Why I Hate T-Ball Snack Duty
At the beginning of this month, my son's second T-ball season came to an end, and I breathed a sigh of relief. T-ball snack duties were officially over! When we first signed my son up for T-ball last year, I couldn't wait for snack duty. I also couldn't wait to see what other parents would bring for snack duty. I had visions of teammates snacking on freshly cut apple slices with peanut butter and guzzling down ice-cold water. Never did I imagine my child would be crunching down Doritos and sipping “fruit” punch (that contains zero fruit in its ingredients).
Game after game, I watched parents bring unhealthy snacks to fuel the team. I try hard not to judge other parents, but when you bring the team chocolate chip cookies and sugar-laden drinks as a snack, it's incredibly hard for me not to roll my eyes. Is this what you feed your children on a regular basis? When I was complaining to another mom about this, she reminded me that, sadly, some children are never served fruit at home.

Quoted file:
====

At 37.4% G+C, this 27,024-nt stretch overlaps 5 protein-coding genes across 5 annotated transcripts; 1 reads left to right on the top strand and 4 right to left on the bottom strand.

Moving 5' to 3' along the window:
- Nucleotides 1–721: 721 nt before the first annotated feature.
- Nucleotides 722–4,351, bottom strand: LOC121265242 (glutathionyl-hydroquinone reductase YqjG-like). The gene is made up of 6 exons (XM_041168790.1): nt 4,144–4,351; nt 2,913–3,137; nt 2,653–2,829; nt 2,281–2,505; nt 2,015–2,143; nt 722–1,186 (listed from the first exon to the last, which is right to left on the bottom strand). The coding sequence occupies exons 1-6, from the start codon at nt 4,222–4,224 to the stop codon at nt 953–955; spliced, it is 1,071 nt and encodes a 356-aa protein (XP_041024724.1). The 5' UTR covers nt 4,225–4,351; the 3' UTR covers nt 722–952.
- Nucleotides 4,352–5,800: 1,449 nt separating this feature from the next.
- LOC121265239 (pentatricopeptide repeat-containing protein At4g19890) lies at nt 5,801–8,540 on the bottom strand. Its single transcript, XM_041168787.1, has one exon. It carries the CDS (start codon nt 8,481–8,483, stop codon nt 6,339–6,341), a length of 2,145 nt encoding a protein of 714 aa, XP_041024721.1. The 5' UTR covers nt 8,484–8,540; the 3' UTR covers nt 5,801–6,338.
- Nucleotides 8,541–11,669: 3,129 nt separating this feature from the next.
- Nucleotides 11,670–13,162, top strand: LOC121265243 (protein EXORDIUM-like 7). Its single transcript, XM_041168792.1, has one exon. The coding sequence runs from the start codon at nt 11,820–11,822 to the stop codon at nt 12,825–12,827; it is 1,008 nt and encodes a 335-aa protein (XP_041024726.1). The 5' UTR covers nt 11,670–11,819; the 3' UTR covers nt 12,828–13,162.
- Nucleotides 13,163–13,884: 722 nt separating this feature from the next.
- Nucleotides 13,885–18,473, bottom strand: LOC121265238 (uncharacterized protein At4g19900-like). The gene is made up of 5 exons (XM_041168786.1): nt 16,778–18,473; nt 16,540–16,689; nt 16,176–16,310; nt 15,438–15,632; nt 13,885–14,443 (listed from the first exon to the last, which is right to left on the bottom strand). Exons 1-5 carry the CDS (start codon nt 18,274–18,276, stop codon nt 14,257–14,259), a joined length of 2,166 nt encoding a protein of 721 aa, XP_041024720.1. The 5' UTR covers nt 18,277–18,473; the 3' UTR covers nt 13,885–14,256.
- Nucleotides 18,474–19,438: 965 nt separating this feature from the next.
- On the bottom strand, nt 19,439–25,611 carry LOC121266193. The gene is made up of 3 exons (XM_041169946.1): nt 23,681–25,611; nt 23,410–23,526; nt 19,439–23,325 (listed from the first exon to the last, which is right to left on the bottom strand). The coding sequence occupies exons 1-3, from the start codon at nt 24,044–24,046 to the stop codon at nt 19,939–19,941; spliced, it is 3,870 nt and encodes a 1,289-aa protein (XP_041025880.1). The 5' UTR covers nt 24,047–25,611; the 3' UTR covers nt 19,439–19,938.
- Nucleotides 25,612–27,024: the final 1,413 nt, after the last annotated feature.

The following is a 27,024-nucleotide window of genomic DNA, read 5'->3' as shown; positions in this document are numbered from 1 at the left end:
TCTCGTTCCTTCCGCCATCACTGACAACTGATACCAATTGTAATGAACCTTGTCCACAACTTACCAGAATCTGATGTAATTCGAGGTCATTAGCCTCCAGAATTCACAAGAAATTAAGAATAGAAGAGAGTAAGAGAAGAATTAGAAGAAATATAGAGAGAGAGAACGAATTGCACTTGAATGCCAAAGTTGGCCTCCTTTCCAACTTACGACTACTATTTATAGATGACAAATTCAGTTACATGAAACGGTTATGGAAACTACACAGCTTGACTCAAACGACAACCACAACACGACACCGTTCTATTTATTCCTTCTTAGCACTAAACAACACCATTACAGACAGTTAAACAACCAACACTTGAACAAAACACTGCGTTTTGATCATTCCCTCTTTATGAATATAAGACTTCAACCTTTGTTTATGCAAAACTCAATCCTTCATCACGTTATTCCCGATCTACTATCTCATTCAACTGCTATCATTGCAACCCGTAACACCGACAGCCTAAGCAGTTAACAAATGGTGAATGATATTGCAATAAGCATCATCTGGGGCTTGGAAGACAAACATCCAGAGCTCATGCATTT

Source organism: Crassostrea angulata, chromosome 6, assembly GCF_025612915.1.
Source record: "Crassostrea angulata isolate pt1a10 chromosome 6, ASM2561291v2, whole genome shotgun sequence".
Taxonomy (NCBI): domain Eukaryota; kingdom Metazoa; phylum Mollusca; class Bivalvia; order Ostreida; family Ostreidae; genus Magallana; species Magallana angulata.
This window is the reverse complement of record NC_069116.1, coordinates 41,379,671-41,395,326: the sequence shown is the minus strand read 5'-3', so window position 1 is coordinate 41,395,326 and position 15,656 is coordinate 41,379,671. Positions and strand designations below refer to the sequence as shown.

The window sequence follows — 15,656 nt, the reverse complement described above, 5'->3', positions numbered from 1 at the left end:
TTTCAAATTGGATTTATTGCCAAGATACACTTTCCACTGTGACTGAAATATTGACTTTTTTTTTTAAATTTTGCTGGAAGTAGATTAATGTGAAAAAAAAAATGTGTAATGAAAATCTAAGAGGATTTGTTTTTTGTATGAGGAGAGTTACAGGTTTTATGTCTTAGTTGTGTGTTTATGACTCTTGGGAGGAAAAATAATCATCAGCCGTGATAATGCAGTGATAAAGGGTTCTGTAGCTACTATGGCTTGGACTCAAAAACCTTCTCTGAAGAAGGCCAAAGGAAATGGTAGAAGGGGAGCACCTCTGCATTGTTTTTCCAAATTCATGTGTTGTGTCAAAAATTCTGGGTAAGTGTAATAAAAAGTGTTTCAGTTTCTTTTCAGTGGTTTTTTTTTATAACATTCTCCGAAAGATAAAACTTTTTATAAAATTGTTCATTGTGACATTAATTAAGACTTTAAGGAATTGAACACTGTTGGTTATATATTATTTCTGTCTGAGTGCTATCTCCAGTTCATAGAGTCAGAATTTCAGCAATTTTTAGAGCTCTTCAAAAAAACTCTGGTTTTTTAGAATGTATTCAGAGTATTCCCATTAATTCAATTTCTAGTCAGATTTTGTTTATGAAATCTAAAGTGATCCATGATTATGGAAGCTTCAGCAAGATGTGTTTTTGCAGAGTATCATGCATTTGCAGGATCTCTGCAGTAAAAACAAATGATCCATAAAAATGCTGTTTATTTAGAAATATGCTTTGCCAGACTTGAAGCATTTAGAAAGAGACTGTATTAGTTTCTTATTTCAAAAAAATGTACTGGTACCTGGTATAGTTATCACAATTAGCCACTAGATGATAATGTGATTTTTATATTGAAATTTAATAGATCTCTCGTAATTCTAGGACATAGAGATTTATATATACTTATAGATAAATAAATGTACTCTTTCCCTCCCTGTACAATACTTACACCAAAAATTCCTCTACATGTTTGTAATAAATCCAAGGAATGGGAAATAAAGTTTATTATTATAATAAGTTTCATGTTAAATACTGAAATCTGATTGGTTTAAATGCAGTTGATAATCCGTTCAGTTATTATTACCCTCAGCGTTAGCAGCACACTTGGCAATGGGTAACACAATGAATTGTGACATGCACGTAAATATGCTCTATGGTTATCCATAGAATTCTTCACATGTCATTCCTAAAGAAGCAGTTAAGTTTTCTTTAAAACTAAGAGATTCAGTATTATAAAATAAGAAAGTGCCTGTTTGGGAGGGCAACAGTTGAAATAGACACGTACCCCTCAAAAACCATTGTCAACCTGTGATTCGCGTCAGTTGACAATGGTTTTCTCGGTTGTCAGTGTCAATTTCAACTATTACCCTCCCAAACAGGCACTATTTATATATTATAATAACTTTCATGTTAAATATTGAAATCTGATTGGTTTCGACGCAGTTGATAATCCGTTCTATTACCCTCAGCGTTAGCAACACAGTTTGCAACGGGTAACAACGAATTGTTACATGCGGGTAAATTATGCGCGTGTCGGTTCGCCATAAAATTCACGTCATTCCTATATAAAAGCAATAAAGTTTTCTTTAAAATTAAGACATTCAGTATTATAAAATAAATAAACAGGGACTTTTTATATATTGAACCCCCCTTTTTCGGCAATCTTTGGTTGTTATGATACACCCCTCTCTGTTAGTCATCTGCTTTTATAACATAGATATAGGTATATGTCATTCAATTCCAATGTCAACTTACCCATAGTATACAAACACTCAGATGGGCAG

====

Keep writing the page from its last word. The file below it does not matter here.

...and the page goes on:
I also wonder if parents realize just how much sugar and how little nutrients are in snack choices that are disguised as healthy. Deceptive packaging such as “no artificial flavors or coloring” or “all-natural ingredients” can be confusing. One of the so-called juices that was handed out at T-ball on more than one occasion had a shocking 23 grams of sugar in it, which is equivalent to four teaspoons of granulated sugar. Beyond the crazy amount of sugar in these drinks, they have little to no nutritional value.
What's wrong with serving the team water and fresh fruit such as apples or bananas? To me, a few extra dollars is a worthy investment to my child's health. I know a few sugary beverages and junk-food snacks are not going to destroy my child's health or dental hygiene. Yet, the repeated exposure to these foods after a game or practice is not teaching them how to fuel their body with the healthy foods required to participate in sports.
Midway into the season, my husband suggested I do something positive to channel all my bad feelings about team snacks such as a starting a grassroots effort for healthier snacks. As good of an idea as his suggestion was, I knew I wouldn't have the time to put into starting it this season. My youngest is under a year, and I work full time. Next year, though, I will begin my efforts to create a change at the beginning of the season.
What are snacks like on your child's sporting team?